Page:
Other authors emphasize the positive impact of standardization. Katz and Safranski (2003), for instance, state that the key for survival of a firm´s innovation lies with the conversion of this innovation into a standard, or the adoption of a standard once it is identified. In case companies cooperate in innovation projects, common standards expand the total size of the market and can even be vital for the emergence of that market (Shapiro & Varian, 1999) whereas in case of only one innovative company with strong market power, IPR protection will be better for that company but at the cost of the innovativeness of the sector (Blind, 2004). Technical standards may affect the rate and direction of innovative activity, compatibility standards may stimulate innovation (David & Steinmueller, 1994). In the early design of innovative products and further along in the commercialization phase, standards - and in some cases the failure to standardize - play a role which coincides with the strategic concerns of the firm (Mansell, 1995). Swann (2005) found that standards serve as a source of information for innovation and in that sense stimulate innovation but often the same respondents also mentioned that standards or regulations (unfortunately, the two were taken together) may constrain innovation. The positive effect turned out to be linear: the more standards the more information. In the case of constraints, there is no linear relation: as the number of standards increases, the standards are less likely to constrain but as the numbers get `too large´ then standards are more likely to constrain.

The overall picture is diffuse, different studies point in different directions: standardization hinders or stimulates innovation or there is a trade-off between these. Current research on the relation between standardization and innovation has focused on the macro-economic level rather than on the company level and has hardly addressed the management perspective. From a company´s point of view, standards can make the difference between product success or failure. Therefore, during the process of product innovation, a company has to make an inventory of existing standards and investigate how these can be used for the product to be developed or may impact the product. In some cases, there may be a need to change existing standards or to develop new ones in order to be successful. Typical examples are standards to provide compatibility with other products, standard specifying a test method to be used to demonstrate the product´s quality or safety, or standards.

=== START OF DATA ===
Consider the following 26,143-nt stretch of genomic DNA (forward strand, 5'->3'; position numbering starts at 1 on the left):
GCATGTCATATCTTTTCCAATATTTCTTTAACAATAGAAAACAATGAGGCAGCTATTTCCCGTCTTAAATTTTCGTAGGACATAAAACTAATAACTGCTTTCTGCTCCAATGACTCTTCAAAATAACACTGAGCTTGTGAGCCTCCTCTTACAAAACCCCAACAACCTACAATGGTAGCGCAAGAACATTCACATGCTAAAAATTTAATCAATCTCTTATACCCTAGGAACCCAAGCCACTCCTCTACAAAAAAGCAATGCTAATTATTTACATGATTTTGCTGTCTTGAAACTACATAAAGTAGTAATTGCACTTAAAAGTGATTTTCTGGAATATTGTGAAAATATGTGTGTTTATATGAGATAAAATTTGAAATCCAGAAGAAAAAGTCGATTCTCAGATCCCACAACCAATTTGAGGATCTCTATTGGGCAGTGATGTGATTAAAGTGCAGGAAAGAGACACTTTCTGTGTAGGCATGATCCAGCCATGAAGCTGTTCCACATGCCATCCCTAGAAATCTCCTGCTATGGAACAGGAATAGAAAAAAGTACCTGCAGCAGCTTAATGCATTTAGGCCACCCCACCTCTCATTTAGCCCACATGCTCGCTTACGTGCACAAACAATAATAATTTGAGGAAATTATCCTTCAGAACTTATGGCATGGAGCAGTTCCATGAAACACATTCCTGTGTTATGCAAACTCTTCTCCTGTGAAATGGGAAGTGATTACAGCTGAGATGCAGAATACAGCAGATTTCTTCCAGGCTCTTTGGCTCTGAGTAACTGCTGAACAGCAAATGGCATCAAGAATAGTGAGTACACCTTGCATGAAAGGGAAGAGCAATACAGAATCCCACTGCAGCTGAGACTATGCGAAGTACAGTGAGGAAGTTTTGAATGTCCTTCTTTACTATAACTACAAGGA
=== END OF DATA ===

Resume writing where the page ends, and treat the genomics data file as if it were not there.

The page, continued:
In the case a company needs a standard not yet available, it has the choice between developing their own company standard or cooperating with others to draft a common standard (De Vries, 2006). Joint standards development can be done in industrial consortia, branch of business organizations, professional associations, governmental agencies or, last but not least, formal standardization organizations (De Vries, 1999). In this project we focus on formal standardization but without ignoring the other ones. Three levels of formal standardization can be distinguished: national, regional and global. In many cases, companies can get involved in standardization at the global or regional level via participation at the national level.

Blind and Gauch (2006) identify different roles of specific standards in different phases of the innovation cycle starting from the relevance of terminology standards in basic research, over measurement and testing standards to compatibility and quality standards being relevant for introducing a new product into the market. This taxonomy is based on the perspective of researchers in public and private research institutions. A more differentiated approach focusing on the innovation process from companies´ perspective is still missing. However, standards are very relevant for innovation management of companies ranging from screening relevant standards in a comprehensive technology foresight or watch, over standards in the context of IPR management to the involvement in standardisation to open up international markets. In summary, we have various types of standards and several functions in the innovation process which poses a big challenge to develop an efficient standardisation management in the context of companies´ innovation management.

Supervisory Team

Knut Blind
Knut Blind
Professor of Standardisation
  • Promotor
Henk de Vries
Associate Professor of Standardisation
  • Copromotor
  • Daily Supervisor